What is a Prairie Pothole?
Prairie Potholes are depressional wetlands that were formed by glacial activity. As glaciers retreated, they left behind “potholes” throughout the landscape. These depressions, caused by the uneven deposition of glacial till (soil, rocks, and other debris picked up by the glacier), the scouring action of glaciers, and the melting of large, buried ice blocks, are known as prairie potholes.
Prairie Pothole Region
The prairie pothole region (PPR) of North America covers approximately 276,063 square miles. This region covers north-central Iowa and extends up northwest to central Alberta. This region was formed primarily by glacial events that happened during the Pleistocene Epoch, which lasted from about 2.6 million to 11,700 years ago. The last glaciers retreated from the PPR about 12,000 years ago, leaving the region dotted with prairie potholes.
The PPR is one of the most important wetland regions in the world. The many shallow lakes and marshes, rich soils, and diverse flora and fauna allow more than 50% of North American migratory waterfowl, such as pintail, gadwall, and shoveler, to make their home in the PPR. Many species depend on the potholes for breeding and feeding. Prairie potholes provide habitat for many other species of animals, such as grassland birds, waterbirds, and shorebirds.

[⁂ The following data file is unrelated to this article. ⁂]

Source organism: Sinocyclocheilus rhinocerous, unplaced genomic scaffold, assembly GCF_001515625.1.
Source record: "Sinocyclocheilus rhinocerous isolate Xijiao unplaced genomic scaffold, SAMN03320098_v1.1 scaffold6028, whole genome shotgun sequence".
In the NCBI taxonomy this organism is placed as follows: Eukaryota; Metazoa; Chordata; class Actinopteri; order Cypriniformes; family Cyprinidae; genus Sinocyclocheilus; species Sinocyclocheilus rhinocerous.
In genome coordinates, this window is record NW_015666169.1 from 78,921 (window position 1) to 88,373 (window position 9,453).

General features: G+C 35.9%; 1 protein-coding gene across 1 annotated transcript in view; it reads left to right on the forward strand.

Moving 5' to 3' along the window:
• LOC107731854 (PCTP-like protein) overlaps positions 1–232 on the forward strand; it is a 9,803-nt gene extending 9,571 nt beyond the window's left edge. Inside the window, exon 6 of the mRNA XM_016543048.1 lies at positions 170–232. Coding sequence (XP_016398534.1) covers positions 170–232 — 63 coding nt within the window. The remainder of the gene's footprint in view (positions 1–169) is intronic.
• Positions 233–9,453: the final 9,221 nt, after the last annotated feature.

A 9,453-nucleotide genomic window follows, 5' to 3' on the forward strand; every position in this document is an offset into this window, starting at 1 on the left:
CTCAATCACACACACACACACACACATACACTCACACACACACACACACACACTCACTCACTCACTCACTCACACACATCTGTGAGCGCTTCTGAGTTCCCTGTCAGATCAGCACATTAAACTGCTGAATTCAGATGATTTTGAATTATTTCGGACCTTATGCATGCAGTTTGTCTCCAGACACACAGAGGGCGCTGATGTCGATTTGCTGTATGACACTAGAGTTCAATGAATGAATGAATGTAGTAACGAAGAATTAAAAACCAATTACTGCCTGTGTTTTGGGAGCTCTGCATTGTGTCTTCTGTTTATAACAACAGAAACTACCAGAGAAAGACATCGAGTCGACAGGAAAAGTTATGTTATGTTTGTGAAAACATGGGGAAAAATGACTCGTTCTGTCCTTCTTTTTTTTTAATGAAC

Prairie potholes absorb surges of rain, snow melt, and floodwaters thus reducing the risk and severity of downstream flooding.
The PPR has been altered greatly by agricultural and commercial development. Many pothole areas have been drained with field tile and drainage ditches to allow the areas to be farmed or for commercial development. But this has led to increased runoff and more severe flooding during large rain events because the natural function of the potholes to hold and slowly release water has been altered. The loss of habitat and breeding and feeding grounds has also been detrimental to the species that depend on these potholes for survival.
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